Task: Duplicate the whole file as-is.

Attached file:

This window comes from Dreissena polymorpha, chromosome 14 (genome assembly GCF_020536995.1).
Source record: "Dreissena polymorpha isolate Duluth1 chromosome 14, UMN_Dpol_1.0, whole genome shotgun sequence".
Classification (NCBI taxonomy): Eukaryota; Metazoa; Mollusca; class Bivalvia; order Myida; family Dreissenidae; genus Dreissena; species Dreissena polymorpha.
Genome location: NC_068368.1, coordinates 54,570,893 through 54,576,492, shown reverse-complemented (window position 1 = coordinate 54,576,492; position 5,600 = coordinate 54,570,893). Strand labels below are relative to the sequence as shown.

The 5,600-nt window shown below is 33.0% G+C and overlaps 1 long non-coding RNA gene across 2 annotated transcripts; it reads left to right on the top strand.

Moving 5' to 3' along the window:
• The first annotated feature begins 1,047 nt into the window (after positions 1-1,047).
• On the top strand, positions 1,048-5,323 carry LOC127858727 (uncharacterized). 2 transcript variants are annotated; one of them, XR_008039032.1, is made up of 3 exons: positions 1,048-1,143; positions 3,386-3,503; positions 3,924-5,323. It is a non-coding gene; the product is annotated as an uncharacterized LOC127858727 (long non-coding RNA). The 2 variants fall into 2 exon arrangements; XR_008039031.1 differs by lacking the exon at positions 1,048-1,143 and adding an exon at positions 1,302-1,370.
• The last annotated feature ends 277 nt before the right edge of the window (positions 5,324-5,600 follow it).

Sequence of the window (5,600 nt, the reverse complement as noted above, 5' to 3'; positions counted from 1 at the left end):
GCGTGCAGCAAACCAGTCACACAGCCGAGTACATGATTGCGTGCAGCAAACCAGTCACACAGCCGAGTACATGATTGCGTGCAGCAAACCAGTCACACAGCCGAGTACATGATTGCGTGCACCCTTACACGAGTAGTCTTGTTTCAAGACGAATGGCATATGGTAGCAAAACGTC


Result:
This window comes from Dreissena polymorpha, chromosome 14 (genome assembly GCF_020536995.1).
Source record: "Dreissena polymorpha isolate Duluth1 chromosome 14, UMN_Dpol_1.0, whole genome shotgun sequence".
Classification (NCBI taxonomy): Eukaryota; Metazoa; Mollusca; class Bivalvia; order Myida; family Dreissenidae; genus Dreissena; species Dreissena polymorpha.
Genome location: NC_068368.1, coordinates 54,570,893 through 54,576,492, shown reverse-complemented (window position 1 = coordinate 54,576,492; position 5,600 = coordinate 54,570,893). Strand labels below are relative to the sequence as shown.

The 5,600-nt window shown below is 33.0% G+C and overlaps 1 long non-coding RNA gene across 2 annotated transcripts; it reads left to right on the top strand.

Moving 5' to 3' along the window:
• The first annotated feature begins 1,047 nt into the window (after positions 1-1,047).
• On the top strand, positions 1,048-5,323 carry LOC127858727 (uncharacterized). 2 transcript variants are annotated; one of them, XR_008039032.1, is made up of 3 exons: positions 1,048-1,143; positions 3,386-3,503; positions 3,924-5,323. It is a non-coding gene; the product is annotated as an uncharacterized LOC127858727 (long non-coding RNA). The 2 variants fall into 2 exon arrangements; XR_008039031.1 differs by lacking the exon at positions 1,048-1,143 and adding an exon at positions 1,302-1,370.
• The last annotated feature ends 277 nt before the right edge of the window (positions 5,324-5,600 follow it).

Sequence of the window (5,600 nt, the reverse complement as noted above, 5' to 3'; positions counted from 1 at the left end):
GCGTGCAGCAAACCAGTCACACAGCCGAGTACATGATTGCGTGCAGCAAACCAGTCACACAGCCGAGTACATGATTGCGTGCAGCAAACCAGTCACACAGCCGAGTACATGATTGCGTGCACCCTTACACGAGTAGTCTTGTTTCAAGACGAATGGCATATGGTAGCAAAACGTC